If this was the extent and substance of Dr. Borchardt's testimony, the jury would be entitled to accept it in preference to that of two specialists in diseases of the heart and lungs: Dr. Phillip H. Narodick and Dr. K.M. Soderstrom, who testified for the department. It was their opinion that the aluminum paint used by the workman could not have contributed to his death, because the only ingredient of the aluminum paint which was dangerous to health was that of the hydrocarbon vehicles in which the aluminum pigment was suspended. Their testimony was that this hydrocarbon, while a highly toxic material, has no effect unless it enters the blood stream in a highly concentrated form; and, if this were to happen, the individual affected would become sick and nauseated at once. Dr. Soderstrom emphasized that any irritant that was inhaled could not by-pass the nose and throat, and that they would have been first irritated — of which there was no evidence in this case. Dr. Narodick attributed the edema, which was found in the lung tissues on autopsy, to a cardiac decomposition, stating that this was also indicated by the fact that there was edema in the liver. Of the autopsy findings by the pathologists, he said:

". . . `This is just the every day autopsy findings of somebody that dies as a result of chronic pulmonary fibrosis, emphysema, chronic heart disease. . . .'"

We are not concerned with the testimony of the doctors from the standpoint of weighing it; but from the standpoint of its pinpointing the clear-cut issue of whether there was any causal relationship between the death of the workman and his employment.

The contention, on this appeal, is that after Dr. Borchardt's cross-examination his testimony on direct examination was repudiated and that the jury's verdict rests on nothing more substantial than conjecture.

Two excerpts from the cross-examination will be more revealing than any summation or appraisal of it. In reading the first excerpt it must be remembered that Doctor Borchardt had accepted the report of the pathologists as a basis for the opinion he had expressed on direct examination. That report had contained the statement:

". . . The right ventricle wall is increased in thickness, measuring 6 mm. (normal 3 mm.) The left ventricular wall is increased in thickness measuring 1.4 cm. The normal thickness is about 1.1 cm. . . ."

"Q. Doctor, is your opinion, that there was causal relationship between the aluminum and heart failure, based upon the assumption that there was no hypertrophy of the right heart? A. As I said before, we have to assume that there is a causal relationship in this particular case. Q. Was your opinion based upon your previous statement that there was no hypertrophy? A. That was one of the factors that entered into it. Q. That is material to your opinion? A. Yes, that is very much so. Q. Doctor, if you were asked to assume then that the right ventricle wall was 6 mm. In thickness, rather than the normal 3 mm. In thickness, would your opinion be different? A. I guess I talked myself right into a trap. That kind of throws my testimony cocked-hat. But he did show — I hadn't read this completely here. This did show — I was going from macroscopic, when removed the heart, that there was no dilatation, no particular enlargement. But he does show a definite increase. That means that there was a strain over a period of time." (Italics ours.)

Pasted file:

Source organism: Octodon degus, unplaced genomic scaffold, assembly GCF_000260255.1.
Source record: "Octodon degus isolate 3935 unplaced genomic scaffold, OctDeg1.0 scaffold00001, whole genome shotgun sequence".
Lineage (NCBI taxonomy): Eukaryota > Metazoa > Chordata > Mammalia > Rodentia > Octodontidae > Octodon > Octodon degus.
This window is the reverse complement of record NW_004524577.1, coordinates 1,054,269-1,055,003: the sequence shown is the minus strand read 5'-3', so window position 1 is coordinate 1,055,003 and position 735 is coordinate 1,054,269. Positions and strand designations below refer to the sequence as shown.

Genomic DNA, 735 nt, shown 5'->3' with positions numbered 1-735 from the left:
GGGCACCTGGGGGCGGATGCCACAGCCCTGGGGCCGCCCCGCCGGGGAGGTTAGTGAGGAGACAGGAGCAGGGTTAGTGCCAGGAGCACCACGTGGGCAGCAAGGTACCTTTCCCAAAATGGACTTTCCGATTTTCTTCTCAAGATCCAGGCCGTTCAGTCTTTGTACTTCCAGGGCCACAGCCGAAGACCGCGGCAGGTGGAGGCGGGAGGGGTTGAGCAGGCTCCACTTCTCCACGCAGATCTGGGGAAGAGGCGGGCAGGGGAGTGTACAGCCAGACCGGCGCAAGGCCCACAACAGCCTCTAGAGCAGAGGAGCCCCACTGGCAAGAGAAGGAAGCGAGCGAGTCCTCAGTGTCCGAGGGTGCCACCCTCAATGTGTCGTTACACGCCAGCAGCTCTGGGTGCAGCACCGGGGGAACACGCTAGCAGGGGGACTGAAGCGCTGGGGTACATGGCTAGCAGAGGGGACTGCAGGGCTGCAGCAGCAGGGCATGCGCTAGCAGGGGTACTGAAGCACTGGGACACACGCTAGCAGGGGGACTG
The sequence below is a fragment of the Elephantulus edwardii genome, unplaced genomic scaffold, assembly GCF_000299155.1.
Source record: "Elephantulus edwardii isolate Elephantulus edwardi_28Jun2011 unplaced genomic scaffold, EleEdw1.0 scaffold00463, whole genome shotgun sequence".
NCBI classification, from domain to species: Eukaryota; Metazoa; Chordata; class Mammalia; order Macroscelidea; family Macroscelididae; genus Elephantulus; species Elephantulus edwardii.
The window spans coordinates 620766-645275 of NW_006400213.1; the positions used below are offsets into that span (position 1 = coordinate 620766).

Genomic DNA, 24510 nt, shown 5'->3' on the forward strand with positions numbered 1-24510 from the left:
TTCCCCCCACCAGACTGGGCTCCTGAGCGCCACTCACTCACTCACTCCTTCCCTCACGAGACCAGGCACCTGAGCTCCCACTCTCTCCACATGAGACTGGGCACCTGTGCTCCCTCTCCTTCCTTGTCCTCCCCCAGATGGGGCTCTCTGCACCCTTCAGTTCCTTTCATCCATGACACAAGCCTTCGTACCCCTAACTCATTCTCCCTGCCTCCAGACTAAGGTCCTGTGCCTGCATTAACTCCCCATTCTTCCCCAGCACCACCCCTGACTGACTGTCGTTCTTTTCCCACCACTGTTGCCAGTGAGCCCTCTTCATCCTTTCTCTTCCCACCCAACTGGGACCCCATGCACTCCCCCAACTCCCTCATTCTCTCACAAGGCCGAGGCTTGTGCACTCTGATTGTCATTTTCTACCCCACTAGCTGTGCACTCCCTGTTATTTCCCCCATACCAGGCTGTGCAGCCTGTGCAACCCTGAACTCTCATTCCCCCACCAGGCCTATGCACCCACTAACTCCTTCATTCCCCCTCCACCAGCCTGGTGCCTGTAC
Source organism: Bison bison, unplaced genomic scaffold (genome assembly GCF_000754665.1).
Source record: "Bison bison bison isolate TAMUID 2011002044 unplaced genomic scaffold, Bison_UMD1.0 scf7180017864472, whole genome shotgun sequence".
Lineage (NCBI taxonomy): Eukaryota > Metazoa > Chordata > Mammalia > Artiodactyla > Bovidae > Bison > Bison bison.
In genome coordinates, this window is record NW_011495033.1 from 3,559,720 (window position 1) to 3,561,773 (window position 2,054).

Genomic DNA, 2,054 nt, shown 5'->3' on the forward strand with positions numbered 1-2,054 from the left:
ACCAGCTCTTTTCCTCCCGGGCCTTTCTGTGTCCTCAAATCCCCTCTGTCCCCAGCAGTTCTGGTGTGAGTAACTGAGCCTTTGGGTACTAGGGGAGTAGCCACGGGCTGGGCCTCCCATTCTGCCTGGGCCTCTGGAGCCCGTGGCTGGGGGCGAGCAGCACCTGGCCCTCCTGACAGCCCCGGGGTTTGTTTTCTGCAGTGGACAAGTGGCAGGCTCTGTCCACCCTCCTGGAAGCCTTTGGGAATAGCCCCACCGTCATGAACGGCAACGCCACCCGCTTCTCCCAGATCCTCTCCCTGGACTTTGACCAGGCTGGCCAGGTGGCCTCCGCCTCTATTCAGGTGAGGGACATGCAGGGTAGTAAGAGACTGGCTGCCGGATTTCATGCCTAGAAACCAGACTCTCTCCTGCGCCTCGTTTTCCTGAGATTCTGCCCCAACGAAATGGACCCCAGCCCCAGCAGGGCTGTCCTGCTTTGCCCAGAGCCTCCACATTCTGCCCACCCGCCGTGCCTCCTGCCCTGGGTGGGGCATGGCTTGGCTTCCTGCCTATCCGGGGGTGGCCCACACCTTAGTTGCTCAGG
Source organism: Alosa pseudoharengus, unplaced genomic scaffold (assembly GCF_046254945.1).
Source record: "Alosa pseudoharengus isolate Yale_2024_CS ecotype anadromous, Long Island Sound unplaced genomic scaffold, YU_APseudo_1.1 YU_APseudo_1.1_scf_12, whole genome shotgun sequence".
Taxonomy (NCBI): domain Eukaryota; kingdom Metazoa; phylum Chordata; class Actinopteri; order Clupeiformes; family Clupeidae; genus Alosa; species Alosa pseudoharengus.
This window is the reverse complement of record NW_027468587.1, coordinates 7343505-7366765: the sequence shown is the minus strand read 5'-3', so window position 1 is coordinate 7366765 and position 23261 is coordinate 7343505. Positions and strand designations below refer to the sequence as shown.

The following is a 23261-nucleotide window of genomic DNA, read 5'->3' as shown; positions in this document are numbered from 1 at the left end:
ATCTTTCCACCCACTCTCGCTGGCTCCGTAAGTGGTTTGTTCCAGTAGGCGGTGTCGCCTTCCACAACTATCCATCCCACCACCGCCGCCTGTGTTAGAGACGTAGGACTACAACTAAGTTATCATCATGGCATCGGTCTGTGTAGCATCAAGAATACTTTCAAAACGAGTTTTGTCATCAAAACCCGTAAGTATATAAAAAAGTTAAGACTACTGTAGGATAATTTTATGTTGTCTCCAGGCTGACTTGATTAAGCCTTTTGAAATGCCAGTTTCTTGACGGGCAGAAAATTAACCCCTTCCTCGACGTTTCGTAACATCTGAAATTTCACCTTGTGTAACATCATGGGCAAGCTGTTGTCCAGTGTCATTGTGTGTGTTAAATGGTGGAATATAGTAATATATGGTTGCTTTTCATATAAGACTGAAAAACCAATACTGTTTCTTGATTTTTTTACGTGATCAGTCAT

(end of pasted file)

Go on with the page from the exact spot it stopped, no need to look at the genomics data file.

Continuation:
(The italicized portion was stricken at the request of claimant's counsel, and was not read to the jury. The department urges that if the appeal from the board of industrial insurance appeals is not dismissed, it should be sent back for a new trial because of this striking of the doctor's own appraisal of his testimony.)

The second excerpt is as follows:

"Q. Well, Doctor, you have stated that you feel this edema was the cause of — was the probable cause of this man's demise, simply because you had no other explanation for the increase in strain that was necessary to cause the right ventricle to stop operating? A. That is correct. Q. Well, Doctor, if you were to assume that the man had eaten a heavy meal on the evening before he died, and furthermore had a sandwich and some coffee before he went to bed, and that upon autopsy the stomach was found large, smooth and filled with a great deal of partially digested food, wouldn't that prove another explanation for the increased strain on his circulatory system and to his right ventricle? A. Factor that must be considered. Q. Considering that, wouldn't you say that was at least as probable — wouldn't you say that was as probable an explanation as the moderate edema that was found on death? A. Well, yes. Q. Wouldn't it be true, also, Doctor, that any edema from this — strike that question. Under those circumstances, then, Doctor, you couldn't say that the exposure or the purported exposure to aluminum was the most probable cause for his death, could you? A. As I have stated before, it is a possibility, or probability that must be considered. Q. It is not the most probable cause, is it, Doctor, in view of all these facts? A. No. Q. It is just a possibility along with the others? A. That is right." (Italics ours.)